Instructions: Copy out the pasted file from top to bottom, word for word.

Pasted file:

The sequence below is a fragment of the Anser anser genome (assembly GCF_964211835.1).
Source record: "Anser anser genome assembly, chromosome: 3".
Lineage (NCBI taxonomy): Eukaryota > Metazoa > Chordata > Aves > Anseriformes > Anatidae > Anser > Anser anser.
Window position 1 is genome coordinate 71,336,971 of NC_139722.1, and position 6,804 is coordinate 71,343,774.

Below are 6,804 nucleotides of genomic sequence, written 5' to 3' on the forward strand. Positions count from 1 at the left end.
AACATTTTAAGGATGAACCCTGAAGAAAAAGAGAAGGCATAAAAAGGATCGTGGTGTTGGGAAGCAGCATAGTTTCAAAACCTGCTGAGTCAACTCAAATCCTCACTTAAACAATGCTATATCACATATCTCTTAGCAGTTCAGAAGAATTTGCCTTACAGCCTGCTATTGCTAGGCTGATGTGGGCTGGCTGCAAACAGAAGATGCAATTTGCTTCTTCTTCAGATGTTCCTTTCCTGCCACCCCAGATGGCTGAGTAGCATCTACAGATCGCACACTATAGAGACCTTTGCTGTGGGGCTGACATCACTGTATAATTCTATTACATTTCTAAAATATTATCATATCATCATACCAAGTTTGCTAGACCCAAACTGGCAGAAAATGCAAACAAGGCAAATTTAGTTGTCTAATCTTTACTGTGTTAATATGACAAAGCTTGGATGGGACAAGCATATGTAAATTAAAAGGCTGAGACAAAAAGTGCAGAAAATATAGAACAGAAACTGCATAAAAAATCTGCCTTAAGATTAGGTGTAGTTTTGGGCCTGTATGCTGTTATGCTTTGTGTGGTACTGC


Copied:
The sequence below is a fragment of the Anser anser genome (assembly GCF_964211835.1).
Source record: "Anser anser genome assembly, chromosome: 3".
Lineage (NCBI taxonomy): Eukaryota > Metazoa > Chordata > Aves > Anseriformes > Anatidae > Anser > Anser anser.
Window position 1 is genome coordinate 71,336,971 of NC_139722.1, and position 6,804 is coordinate 71,343,774.

Below are 6,804 nucleotides of genomic sequence, written 5' to 3' on the forward strand. Positions count from 1 at the left end.
AACATTTTAAGGATGAACCCTGAAGAAAAAGAGAAGGCATAAAAAGGATCGTGGTGTTGGGAAGCAGCATAGTTTCAAAACCTGCTGAGTCAACTCAAATCCTCACTTAAACAATGCTATATCACATATCTCTTAGCAGTTCAGAAGAATTTGCCTTACAGCCTGCTATTGCTAGGCTGATGTGGGCTGGCTGCAAACAGAAGATGCAATTTGCTTCTTCTTCAGATGTTCCTTTCCTGCCACCCCAGATGGCTGAGTAGCATCTACAGATCGCACACTATAGAGACCTTTGCTGTGGGGCTGACATCACTGTATAATTCTATTACATTTCTAAAATATTATCATATCATCATACCAAGTTTGCTAGACCCAAACTGGCAGAAAATGCAAACAAGGCAAATTTAGTTGTCTAATCTTTACTGTGTTAATATGACAAAGCTTGGATGGGACAAGCATATGTAAATTAAAAGGCTGAGACAAAAAGTGCAGAAAATATAGAACAGAAACTGCATAAAAAATCTGCCTTAAGATTAGGTGTAGTTTTGGGCCTGTATGCTGTTATGCTTTGTGTGGTACTGC